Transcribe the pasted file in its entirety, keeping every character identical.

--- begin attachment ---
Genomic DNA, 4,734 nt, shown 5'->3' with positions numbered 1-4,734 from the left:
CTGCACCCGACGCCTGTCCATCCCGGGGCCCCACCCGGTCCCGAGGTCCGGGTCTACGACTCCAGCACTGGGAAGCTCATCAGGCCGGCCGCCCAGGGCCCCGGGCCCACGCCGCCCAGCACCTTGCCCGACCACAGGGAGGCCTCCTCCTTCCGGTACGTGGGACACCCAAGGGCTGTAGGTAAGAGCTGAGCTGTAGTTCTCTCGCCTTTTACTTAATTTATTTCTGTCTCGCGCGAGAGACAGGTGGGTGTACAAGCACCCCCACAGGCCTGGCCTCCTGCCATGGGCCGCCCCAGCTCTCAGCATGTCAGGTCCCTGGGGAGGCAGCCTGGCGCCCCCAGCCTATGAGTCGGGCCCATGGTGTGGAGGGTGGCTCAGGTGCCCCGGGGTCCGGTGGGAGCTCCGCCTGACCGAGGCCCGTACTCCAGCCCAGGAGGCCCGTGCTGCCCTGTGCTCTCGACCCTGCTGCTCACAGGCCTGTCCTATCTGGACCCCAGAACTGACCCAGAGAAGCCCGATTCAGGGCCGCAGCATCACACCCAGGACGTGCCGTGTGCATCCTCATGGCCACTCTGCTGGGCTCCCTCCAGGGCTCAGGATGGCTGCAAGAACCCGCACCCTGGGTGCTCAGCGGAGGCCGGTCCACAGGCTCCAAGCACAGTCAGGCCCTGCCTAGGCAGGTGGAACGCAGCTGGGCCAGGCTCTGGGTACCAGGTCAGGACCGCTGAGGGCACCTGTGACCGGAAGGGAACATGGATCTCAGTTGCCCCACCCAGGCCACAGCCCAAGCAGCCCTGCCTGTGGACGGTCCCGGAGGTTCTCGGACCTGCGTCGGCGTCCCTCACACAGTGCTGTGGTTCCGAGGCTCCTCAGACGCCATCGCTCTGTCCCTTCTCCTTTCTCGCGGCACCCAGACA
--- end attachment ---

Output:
Genomic DNA, 4,734 nt, shown 5'->3' with positions numbered 1-4,734 from the left:
CTGCACCCGACGCCTGTCCATCCCGGGGCCCCACCCGGTCCCGAGGTCCGGGTCTACGACTCCAGCACTGGGAAGCTCATCAGGCCGGCCGCCCAGGGCCCCGGGCCCACGCCGCCCAGCACCTTGCCCGACCACAGGGAGGCCTCCTCCTTCCGGTACGTGGGACACCCAAGGGCTGTAGGTAAGAGCTGAGCTGTAGTTCTCTCGCCTTTTACTTAATTTATTTCTGTCTCGCGCGAGAGACAGGTGGGTGTACAAGCACCCCCACAGGCCTGGCCTCCTGCCATGGGCCGCCCCAGCTCTCAGCATGTCAGGTCCCTGGGGAGGCAGCCTGGCGCCCCCAGCCTATGAGTCGGGCCCATGGTGTGGAGGGTGGCTCAGGTGCCCCGGGGTCCGGTGGGAGCTCCGCCTGACCGAGGCCCGTACTCCAGCCCAGGAGGCCCGTGCTGCCCTGTGCTCTCGACCCTGCTGCTCACAGGCCTGTCCTATCTGGACCCCAGAACTGACCCAGAGAAGCCCGATTCAGGGCCGCAGCATCACACCCAGGACGTGCCGTGTGCATCCTCATGGCCACTCTGCTGGGCTCCCTCCAGGGCTCAGGATGGCTGCAAGAACCCGCACCCTGGGTGCTCAGCGGAGGCCGGTCCACAGGCTCCAAGCACAGTCAGGCCCTGCCTAGGCAGGTGGAACGCAGCTGGGCCAGGCTCTGGGTACCAGGTCAGGACCGCTGAGGGCACCTGTGACCGGAAGGGAACATGGATCTCAGTTGCCCCACCCAGGCCACAGCCCAAGCAGCCCTGCCTGTGGACGGTCCCGGAGGTTCTCGGACCTGCGTCGGCGTCCCTCACACAGTGCTGTGGTTCCGAGGCTCCTCAGACGCCATCGCTCTGTCCCTTCTCCTTTCTCGCGGCACCCAGACA